And then Chris saw this little old man, shrinking before him. No strength to pick up his legs when he climbed in the car. No color in his face except the purple rings under his eyes. Flaccid skin that never healed after he got blood drawn, bruises then weeks and weeks old.

“I thought I had twenty more years,” Chris choked. “He had this ridiculous longevity in his family. I just assumed he was going to be around. I haven’t done all the things I wanted to do with him. I don’t have kids. My kids will never know him,” he gasped, raw grief ripping through him. “Bastard,” he laughed through his misery.


“Your experience is so different from mine,” Chris mused. “You see this part of Dad I don’t see, while he just keeps handing me stuff that he wants me to have. ‘This vase…I’m not sure it holds water. You’ll have to test it.’ But I don’t care about the vase; I just want to talk to him.”

“I’m a project coordinator for Dad,” I said. “It’s not terribly emotional a lot of the time. I make sure his doctors’ visits are scheduled, I take him to his appointments, we get his medicine together. I talk to doctors and nurses about his issues. I’m a taskmaster much of the time, which is fine with me,” I said. “But because we’re together so much doing the most pressing things, he doesn’t really feel like telling me to get in the basement to sort through books like he does with everyone else.”

Dad’s obsession with getting everything sorted before he was too weak drove Chris crazy. I understood; Chris just wanted that time to talk to Dad, not make it about the shifting of material goods. But I understood Dad, too. He was overseeing things to the last extent he could—making sure that the most banal parts of his death did not bog us down when he finally took his bow. He wanted us to be able to grieve when he died, not sift through books looking for their new home.

As with all things, it was a dichotomy that sat better with some people than others. For Betsy, having Dad stand weakly in the middle of his library making observations about the literary merits of one book over another was a bitter chore. It was casual for Dad, this housekeeping, though it signified a conclusion many of us weren’t ready to accept.

But Dad just chipped away as he slipped away.

I’d been on cancer duty for a year, squiring Dad from Point A to Point B, making phone calls, parsing medical information, reading instructions about side effects and making decisions about how to run Dad’s medical life without too much fuss. It was a job with great perks: I hung out with Dad a lot. But like many jobs, it was a detail-oriented gig in which I didn’t invest a huge amount of emotional weight. It wasn’t that I segregated my emotional life; it’s that I did my job like any job: with a certain detachment.

The dam cracking was inevitable, and it happened in an unfortunate venue: a sunny afternoon gathering with old friends over bottles of vinho verde. Some combination of the heat and the wine, and the week’s heavy emotional burden, which accommodated not just my own grief but many of the people I love, conspired to create a perfect storm of emotional collapse. I fell apart before my friends’ eyes, much to the surprise of everyone, myself included. It was a complete dissolution of my being into small pieces of confusion and sadness, bitter tears, and the admission that Dad was making his exit. I wept without restraint, and as I tried to explain it, I cried harder. It was a shocking loss of control for a person who had made her way with relative calm about this whole mess.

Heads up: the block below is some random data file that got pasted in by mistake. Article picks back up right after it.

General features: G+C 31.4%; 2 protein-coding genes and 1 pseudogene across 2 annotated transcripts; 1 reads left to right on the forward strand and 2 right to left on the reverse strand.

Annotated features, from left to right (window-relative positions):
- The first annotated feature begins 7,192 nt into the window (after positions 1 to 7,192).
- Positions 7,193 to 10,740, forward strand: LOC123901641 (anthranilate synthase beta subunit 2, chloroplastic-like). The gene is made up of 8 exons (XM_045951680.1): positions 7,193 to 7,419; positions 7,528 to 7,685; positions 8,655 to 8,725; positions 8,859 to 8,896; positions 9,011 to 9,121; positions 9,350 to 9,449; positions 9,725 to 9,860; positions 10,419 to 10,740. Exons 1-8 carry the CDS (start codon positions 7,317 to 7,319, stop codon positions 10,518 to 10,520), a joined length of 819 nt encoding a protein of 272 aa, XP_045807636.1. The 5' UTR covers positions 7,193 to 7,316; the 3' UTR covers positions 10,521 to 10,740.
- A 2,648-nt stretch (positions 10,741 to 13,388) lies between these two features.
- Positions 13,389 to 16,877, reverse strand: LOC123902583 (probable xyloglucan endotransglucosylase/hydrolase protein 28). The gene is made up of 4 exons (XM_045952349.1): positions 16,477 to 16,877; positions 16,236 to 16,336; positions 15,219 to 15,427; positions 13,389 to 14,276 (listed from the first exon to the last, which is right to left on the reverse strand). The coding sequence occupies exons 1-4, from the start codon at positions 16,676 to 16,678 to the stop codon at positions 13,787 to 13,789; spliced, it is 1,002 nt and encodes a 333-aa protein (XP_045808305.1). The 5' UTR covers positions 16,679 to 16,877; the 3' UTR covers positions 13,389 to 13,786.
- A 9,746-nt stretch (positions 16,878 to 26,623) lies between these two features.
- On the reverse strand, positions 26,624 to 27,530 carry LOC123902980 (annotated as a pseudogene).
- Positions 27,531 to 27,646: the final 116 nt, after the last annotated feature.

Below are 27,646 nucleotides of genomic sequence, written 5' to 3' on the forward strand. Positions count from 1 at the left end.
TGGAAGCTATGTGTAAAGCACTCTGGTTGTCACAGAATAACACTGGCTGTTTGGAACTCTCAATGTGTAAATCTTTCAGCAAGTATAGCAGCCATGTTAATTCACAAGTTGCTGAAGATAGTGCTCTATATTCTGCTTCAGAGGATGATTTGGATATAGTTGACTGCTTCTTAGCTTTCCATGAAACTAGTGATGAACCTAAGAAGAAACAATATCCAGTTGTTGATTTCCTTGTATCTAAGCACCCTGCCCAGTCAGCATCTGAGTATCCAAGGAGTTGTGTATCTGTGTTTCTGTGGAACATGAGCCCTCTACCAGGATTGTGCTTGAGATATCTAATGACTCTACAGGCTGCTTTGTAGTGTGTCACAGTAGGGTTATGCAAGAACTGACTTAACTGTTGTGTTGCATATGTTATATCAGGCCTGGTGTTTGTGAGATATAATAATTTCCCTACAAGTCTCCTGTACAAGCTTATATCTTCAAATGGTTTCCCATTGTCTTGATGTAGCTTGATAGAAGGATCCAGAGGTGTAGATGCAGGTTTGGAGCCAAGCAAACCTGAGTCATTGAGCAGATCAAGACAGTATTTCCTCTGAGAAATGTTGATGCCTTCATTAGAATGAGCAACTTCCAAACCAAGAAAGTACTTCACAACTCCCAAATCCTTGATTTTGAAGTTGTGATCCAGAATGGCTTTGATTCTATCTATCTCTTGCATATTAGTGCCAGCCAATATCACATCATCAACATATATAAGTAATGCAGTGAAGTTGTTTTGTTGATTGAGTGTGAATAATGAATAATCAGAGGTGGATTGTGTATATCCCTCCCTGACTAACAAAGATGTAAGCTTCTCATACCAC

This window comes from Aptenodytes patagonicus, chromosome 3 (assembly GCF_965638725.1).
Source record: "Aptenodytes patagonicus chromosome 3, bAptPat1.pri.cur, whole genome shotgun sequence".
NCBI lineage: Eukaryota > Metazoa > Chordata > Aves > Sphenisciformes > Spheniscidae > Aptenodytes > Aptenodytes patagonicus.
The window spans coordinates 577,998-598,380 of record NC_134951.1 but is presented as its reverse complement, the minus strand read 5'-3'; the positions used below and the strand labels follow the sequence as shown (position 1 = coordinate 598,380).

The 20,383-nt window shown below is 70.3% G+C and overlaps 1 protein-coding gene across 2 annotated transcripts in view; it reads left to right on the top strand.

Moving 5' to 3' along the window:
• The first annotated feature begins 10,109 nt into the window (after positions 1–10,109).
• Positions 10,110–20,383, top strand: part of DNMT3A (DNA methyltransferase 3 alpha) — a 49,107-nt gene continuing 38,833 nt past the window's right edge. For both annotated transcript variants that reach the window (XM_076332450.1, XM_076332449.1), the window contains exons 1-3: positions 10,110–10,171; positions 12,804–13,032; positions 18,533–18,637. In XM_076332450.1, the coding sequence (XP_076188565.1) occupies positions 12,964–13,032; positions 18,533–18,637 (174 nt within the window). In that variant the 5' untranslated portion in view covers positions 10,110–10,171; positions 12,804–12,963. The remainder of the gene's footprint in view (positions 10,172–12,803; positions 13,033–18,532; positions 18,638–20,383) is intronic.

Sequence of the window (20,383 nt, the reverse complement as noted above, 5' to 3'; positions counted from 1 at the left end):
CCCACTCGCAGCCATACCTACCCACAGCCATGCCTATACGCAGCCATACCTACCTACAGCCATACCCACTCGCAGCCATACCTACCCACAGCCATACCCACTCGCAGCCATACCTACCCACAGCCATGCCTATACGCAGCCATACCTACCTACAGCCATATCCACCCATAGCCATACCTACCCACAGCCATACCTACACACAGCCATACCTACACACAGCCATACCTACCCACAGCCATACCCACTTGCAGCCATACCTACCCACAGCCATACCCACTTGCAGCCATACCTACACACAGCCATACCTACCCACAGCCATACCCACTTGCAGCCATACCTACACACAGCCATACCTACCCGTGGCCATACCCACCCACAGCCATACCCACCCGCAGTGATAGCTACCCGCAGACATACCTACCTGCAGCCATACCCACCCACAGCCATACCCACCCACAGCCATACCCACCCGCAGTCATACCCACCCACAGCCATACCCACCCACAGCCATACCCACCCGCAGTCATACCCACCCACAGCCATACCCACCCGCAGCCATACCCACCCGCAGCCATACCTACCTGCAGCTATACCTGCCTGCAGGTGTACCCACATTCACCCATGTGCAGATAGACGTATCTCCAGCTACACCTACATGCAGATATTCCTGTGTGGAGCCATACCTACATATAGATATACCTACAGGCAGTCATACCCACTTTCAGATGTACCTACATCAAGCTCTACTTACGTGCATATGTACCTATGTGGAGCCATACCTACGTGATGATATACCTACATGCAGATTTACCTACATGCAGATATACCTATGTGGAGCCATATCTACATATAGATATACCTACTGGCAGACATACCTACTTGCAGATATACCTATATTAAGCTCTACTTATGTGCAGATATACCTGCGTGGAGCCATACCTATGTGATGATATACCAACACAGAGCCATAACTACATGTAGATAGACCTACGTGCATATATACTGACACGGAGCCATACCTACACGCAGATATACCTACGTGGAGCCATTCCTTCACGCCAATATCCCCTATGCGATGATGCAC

I walked outside, hoping I could stop myself from weeping all afternoon. I sat on the curb smoking a cigarette I had lit desperately off my friend’s stove. “Okay,” I whispered, “okay, okay.” I laughed at myself and my impromptu spectacle between sobs that still choked from me. I pulled on my cigarette between the repetitions of my meaningless mantra. “Okay,” I whispered. “Okay…okay,” spurring myself to being okay, to being right again, to close the gash spewing grief.

I laid back on the weedy parking strip under a beautiful tree, and gazed through its branches, noting the gaps where golden afternoon light fell, forest dark greens and browns broken by bluest azure, yellow highlights bouncing playfully across the leaves. It was a painting Dad might have crafted himself.

Morning Walk, Oil on canvas, 2001

Morning Walk, Oil on canvas, 2001

Slowly I stopped repeating myself. I stopped crying. I put out the cigarette. I dusted myself off, a little shabby, face puffy, but not falling apart any longer.

I had Lars drive me to Dad’s house so I could share with him my love, confusion, and personal suffering which rose up like a geyser. I never ate dinner, but had drunk wine all night, so I was bombed. I didn’t care. I sobbed on Dad’s shoulder about the choices we faced, none of them good ones: radiation or letting the cancer run its course; keeping the catheter or undergoing surgery; hospice care. Talking about my loss which hadn’t arrived, but which I felt bitterly going through his paintings.

Dad listened just like he always did. His voice was still strong, though the rest was falling apart. I fell apart, and like a bad flu I retched it up, some of it all over Dad. And he held me, though I provided the balance now, since his legs were too frail to carry him.

And Dad, despite the weakness in his legs and the gaps in his library, had not tipped into the sea just yet.